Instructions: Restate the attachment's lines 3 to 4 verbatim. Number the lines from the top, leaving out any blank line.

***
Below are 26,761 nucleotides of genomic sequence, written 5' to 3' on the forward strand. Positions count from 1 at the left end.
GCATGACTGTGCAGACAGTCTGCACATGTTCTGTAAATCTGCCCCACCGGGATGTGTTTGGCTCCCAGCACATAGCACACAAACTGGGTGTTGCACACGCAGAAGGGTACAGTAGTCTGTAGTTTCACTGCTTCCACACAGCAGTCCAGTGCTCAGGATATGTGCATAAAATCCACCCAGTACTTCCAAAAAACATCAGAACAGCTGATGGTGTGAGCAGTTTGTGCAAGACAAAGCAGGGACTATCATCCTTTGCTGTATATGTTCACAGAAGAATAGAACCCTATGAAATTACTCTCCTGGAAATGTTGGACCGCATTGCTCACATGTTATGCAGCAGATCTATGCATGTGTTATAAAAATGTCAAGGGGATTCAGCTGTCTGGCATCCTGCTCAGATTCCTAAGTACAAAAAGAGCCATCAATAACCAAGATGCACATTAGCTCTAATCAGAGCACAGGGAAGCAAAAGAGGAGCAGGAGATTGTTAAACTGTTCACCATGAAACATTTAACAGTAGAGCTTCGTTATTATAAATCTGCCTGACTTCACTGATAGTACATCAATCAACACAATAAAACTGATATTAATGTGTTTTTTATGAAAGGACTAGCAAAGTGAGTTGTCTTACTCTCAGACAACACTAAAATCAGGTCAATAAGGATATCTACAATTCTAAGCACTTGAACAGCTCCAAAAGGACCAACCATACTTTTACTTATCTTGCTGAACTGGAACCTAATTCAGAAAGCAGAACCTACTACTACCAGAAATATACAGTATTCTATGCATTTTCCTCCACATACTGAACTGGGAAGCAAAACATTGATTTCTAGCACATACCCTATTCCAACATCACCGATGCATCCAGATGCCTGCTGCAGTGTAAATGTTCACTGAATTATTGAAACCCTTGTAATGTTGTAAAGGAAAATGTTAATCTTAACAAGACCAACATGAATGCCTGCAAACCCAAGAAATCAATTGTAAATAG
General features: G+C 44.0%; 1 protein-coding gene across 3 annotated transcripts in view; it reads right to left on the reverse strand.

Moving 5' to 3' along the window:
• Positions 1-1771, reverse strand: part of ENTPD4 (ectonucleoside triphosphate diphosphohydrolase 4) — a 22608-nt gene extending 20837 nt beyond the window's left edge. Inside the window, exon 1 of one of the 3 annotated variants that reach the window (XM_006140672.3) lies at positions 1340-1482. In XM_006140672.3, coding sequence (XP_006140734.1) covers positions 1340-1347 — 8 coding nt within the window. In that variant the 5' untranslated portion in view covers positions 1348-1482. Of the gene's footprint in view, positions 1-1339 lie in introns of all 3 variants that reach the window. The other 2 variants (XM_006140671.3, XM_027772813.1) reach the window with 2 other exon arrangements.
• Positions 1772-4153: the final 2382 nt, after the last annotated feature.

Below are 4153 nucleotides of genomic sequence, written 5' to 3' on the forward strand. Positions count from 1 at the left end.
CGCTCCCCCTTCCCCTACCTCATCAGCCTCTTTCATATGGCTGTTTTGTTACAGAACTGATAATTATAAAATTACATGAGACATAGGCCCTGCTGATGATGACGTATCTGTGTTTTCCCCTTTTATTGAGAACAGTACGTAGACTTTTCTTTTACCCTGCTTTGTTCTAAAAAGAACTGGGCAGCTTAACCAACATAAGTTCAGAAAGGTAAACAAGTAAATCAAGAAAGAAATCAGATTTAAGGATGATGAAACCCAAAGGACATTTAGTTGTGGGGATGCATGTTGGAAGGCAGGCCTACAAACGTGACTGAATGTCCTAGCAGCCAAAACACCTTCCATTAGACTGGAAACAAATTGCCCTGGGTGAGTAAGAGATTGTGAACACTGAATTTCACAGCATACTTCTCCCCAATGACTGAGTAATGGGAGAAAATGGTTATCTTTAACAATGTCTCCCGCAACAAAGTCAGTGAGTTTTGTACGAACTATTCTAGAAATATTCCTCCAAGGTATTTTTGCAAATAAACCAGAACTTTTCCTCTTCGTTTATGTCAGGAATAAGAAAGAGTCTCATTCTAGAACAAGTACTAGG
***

General features: G+C 44.0%; 1 protein-coding gene across 3 annotated transcripts in view; it reads right to left on the reverse strand.

Moving 5' to 3' along the window: